Dataset 16 and 17 comprise data on olfactory and tactile conditioning (compare with Table 1 in Scheiner et al., 2001a). We did not differentiate between honeybees from low and high genetic strains. As was shown in the original study (Scheiner et al., 2001a), animals from low and high genetic strains did not differ in learning performance if they had the same GRS. For tactile conditioning small rectangular copper plates with vertical grooves were used as the CS (for details see Erber et al., 1998; Scheiner et al., 1999, 2001a) and sucrose was used as US and reward. The US was the same in olfactory and tactile conditioning. Prior to the conditioning session individuals were tested for their responsiveness to sucrose by touching their antennae with 9 different sucrose concentrations [1, 1.6, 2.5, 4, 6.3, 10, 16, 25, and 40% (w/v)]. Between the sucrose stimulations, antennae were touched with water to test for sensitization effects. The inter-trial-interval was 2 min to avoid intrinsic sensitization. For each animal the total number of proboscis responses to the first water and the nine sucrose stimulations was counted. This sum is referred to as the gustatory response score (GRS) of a bee (Scheiner et al., 2004). In the conditioning session, animals were trained by 10 pairings of CS (citral, 2 μ l added to airstream for 3 s before onset of the sucrose stimulation) and US (0.2 μ l 30% sucrose solution) at an inter-trial-interval of 5 min. Twenty-four hours after conditioning, bees were exposed to five unreinforced CS. In the present analysis we only included the first CS-only trial as a memory retention test and disregarded all subsequent trials. In each trial, the CS was given 3 s before the onset of the US at the antennae, which was followed by a proboscis stimulation with sucrose. The CS-US overlap was 1 s and the US duration at the proboscis was 1 s. It should be noted that for dataset 16 and 17 equal proportions of animals from different ranges of GRSs were collected, hence the datasets do not comprise a random sample of animals. Consequently, these two datasets are not considered when calculating the mean of the parameters CRstability and tfirstCR over different datasets.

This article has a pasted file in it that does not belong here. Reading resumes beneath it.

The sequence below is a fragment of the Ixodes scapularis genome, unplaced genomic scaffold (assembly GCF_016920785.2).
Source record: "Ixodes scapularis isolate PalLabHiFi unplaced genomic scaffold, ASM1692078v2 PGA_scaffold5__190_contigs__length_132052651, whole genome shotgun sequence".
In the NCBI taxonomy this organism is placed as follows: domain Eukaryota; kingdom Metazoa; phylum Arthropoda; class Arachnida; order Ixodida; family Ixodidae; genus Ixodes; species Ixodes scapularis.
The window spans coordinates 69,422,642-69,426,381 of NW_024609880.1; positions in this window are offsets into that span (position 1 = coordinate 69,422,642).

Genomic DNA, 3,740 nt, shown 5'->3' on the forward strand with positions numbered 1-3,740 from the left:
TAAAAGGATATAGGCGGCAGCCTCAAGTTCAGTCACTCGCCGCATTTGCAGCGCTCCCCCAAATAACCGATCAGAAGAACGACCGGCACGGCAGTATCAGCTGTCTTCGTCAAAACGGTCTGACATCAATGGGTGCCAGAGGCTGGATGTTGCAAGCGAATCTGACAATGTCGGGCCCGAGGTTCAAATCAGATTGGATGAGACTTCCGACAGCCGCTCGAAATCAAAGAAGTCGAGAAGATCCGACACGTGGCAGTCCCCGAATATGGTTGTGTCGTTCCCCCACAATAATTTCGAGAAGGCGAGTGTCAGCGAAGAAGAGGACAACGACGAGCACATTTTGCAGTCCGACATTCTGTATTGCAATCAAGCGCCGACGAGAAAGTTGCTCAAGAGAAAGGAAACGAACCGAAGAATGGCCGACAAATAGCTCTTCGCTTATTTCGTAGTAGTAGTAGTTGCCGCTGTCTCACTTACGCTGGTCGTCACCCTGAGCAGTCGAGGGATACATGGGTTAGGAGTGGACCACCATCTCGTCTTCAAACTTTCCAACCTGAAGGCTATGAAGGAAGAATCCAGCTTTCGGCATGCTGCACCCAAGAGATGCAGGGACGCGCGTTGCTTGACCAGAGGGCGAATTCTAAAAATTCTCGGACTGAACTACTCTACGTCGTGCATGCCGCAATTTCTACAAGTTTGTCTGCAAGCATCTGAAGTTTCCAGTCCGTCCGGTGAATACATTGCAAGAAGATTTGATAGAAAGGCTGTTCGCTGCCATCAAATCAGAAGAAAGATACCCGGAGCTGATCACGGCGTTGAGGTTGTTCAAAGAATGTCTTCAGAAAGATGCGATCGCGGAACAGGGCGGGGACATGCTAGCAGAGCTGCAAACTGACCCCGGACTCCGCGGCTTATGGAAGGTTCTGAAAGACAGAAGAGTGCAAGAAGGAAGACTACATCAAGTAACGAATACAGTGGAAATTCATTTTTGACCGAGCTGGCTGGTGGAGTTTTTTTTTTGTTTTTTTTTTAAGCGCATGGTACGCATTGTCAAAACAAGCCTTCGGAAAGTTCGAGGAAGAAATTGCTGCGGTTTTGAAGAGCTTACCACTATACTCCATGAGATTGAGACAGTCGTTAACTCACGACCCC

Massed and Spaced Conditioning Data (Datasets 18, 19)
Datasets 18 and 19 comprise animals from massed and spaced training conditions (Menzel et al., 2001). Under massed training conditions inter-trial-intervals equaled 30 s, while under spaced training conditions inter-trial-intervals equaled 15 min. We included all animals that survived the conditioning session in our analysis (group sizes differ from Menzel et al., 2001). CS duration, US duration, and CS-US overlap equaled 4, 3, and 1 s, respectively.
Differential Conditioning Data (Dataset 20)
Dataset 20 comprises data on differential classical conditioning where two groups of animals were conditioned by 6 rewarded (CS+) and 6 unrewarded (CS−) odor presentations. The first group received 1-hexanal and 1-octanol as CS+ and CS− respectively, while in the second group the odor reward contingencies were reversed. Conditioning started with a CS+ trial and then alternated between CS− and CS+. The inter-trial-interval between identical stimuli equaled 14 min. Animals were tested for memory retention and discrimination at 1 and 24 h. CS+ (CS−) duration, US duration, and CS-US overlap equaled 5, 4, and 2 s, respectively.